The bombs that fell on the city damaged all types of building. Teresa remembers what happened to her when she was a little girl living in the world-famous Royal Crescent. At the time of the Baedeker raids Teresa was seven years old , the daughter of a scientist at the Admiralty, and was living with her family at Number 18 Royal Crescent.
Teresa's Own Words
Life was quite tranquil for the first part of the war and I used to sit with my feet on the parapet outside the pillared first floor windows of our lounge. This was a beautiful large room running the length of the four windows of the house with a marble Adam fireplace at one end carved with every fruit imaginable. The central light had a beautiful carved Georgian surround and the door to the room had a facetted crystal door knob, key cover and finger plate which reflected the colours of the rainbow when a shaft of sun shone on it.
Frequently the siren would go and we would see the black German bombers flying in formation over the hills from the south towards us and on to bomb Bristol. At night we had to close the inner shutters and not show a chink of light outside otherwise an Air Raid Warden would ring the bell and tell us to black out the window more.
On the night of April 25th 1942 I was put to bed in the back room which was the same size as the lounge and looking out over the back garden. I was woken at about 11pm by a lot of noise and the bedroom curtains were blowing flat on the ceiling above my head. The blast had broken the window and glass was everywhere. Luckily it had missed me.
My parents carried my sister and me downstairs and into the back garden and into the Anderson shelter under the lawn. This was cold. Water was dripping down the walls and spiders were lurking in the corners in their webs. There were a couple of wooden slatted seats around the edge and three families from the house squashed inside.
We heard the bombs and planes above, but mercifully nothing hit the garden. It was a clear moonlit night but not too cold. We had managed to put on our outdoor coats over our nightdresses. Sometime passed and eventually the All Clear went and we returned to our beds and slept until morning.
The following night, April 26th, the sirens went again and this time we all decided to stay in the house and we went down the stone stairs into the basement.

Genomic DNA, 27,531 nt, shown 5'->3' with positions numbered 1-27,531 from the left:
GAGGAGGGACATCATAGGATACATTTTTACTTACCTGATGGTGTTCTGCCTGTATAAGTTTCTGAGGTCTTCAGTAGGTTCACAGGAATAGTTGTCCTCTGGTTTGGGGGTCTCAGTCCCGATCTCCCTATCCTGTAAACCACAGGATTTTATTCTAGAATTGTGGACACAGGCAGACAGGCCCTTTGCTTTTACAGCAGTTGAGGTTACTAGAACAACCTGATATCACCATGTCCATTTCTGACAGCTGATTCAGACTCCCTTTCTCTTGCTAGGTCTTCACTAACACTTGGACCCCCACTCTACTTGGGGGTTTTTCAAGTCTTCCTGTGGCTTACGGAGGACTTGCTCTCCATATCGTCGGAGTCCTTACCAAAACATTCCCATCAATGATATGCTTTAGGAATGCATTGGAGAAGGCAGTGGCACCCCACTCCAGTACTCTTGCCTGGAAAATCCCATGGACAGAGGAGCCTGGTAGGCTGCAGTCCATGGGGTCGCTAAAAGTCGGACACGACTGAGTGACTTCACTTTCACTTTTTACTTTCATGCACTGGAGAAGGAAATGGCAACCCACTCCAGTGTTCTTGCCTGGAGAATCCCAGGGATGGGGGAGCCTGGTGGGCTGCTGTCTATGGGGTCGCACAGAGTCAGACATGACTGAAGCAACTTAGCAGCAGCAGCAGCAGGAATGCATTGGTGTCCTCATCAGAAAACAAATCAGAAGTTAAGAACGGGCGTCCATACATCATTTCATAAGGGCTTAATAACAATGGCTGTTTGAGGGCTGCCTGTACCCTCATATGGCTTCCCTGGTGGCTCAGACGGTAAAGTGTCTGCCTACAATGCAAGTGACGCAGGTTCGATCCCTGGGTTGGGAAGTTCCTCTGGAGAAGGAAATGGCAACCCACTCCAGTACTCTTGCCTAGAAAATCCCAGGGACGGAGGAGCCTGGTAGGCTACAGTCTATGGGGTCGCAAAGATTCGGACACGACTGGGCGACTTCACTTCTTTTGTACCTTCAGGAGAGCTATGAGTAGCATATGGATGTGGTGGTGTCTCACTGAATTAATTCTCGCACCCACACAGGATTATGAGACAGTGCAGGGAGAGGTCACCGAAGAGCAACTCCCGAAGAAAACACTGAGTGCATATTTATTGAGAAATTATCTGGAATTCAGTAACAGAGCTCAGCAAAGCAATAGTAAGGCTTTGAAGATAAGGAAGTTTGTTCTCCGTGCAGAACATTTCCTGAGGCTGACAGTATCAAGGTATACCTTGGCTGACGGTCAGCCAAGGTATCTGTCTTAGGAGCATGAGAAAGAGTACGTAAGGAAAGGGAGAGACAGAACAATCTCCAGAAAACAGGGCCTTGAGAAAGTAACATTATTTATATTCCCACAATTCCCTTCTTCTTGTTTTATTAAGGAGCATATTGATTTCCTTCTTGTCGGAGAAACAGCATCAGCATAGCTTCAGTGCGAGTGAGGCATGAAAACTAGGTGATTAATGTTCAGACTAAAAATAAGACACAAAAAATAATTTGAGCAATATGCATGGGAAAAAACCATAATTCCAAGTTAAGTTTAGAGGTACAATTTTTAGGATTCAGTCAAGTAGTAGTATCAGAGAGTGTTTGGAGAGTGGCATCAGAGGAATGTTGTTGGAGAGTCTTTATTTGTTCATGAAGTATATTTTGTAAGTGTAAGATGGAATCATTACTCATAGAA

In the Royal Crescent the basement consisted of two kitchens, a solid stone wine cellar approximately 10 feet square, a passage to the front of the building and a room to the side.
We all huddled together in the space at the bottom of the stairs near the central skylight over the stairwell four floors above. Our placing in this particular area saved our lives as we were all sitting around the sidewalls the centre being empty. Suddenly there was a shattering bang and the whole of the ceiling and floor above came down on top of us but mainly falling in the centre of the space.
We were choked with dust but we had our gas masks with us and hastily put them on. Mine was a fluorescent green and looked like Mickey Mouse.
Some time later we saw torches shining through the wrecked passage and wardens shouting to ask if we were all right. They informed us that we had to get out as next door - Number 17 - had been hit by an incendiary bomb and was on fire.
They crawled in and pulled us out one by one and I remember walking on one side of the bomb crater which was full of water from broken water mains. The front door was effectively a window as the bomb had blasted away the main pathway by the sunken area.
We were helped out on to the cobbled road, homeless on a clear moonlit night and only in our nightclothes. A kind lady offered my sister aged five a wheelbarrow as she had no shoes and we walked through the gate into the field in front of the Crescent down to the lower section which was allotments and into Victoria Park. The sky was bright red with the mass of fires all over Bath. I was distressed because my favourite doll had been left in the cupboard in the bedroom and it looked as if the house was on fire.
We walked into Victoria Park and made our way westwards towards Weston where a kind old lady took pity on us and offered us a bed for the night. My sister and I were tucked up into a large four poster bed and thankfully fell asleep.
The next morning my father went back to see if we had any home left and found that next door had been burnt to the ground but the wardens had managed to get out safely the two old ladies who lived there. Number 2 Royal Crescent had been hit and Harley Street and Julian Road behind were virtually flattened.
The German bombers had been aiming for the Royal Crescent but had slightly misjudged the distance and hit the road behind instead. Only one bomb hit the Crescent itself - on our house. Although extensively damaged the house was repairable and my father managed to get in and get essential clothing etc. We lost everything that had been in the lower passage and front basement room including our brown pram, which had been with us since babyhood. We were then evacuated to Frome and lived with a Mr. and Mrs. Board where my mother taught local children and us our schooling in the back bedroom.
In this picture of the Royal Crescent, Number 17, which caught fire, is the one towards the left with the ivy growing up the front and no roof. Teresa's house was the one to the left of it, with its lower windows boarded up.
In Teresa's story, she says that a bomb landed on her house. Strictly speaking, the bomb landed just in front of the house.
She also says that Number 17 had been "burnt to the ground". It had indeed been gutted by fire, but the structure of the building remained. This can be clearly seen in the picture at the end of the Royal Crescent photos section.
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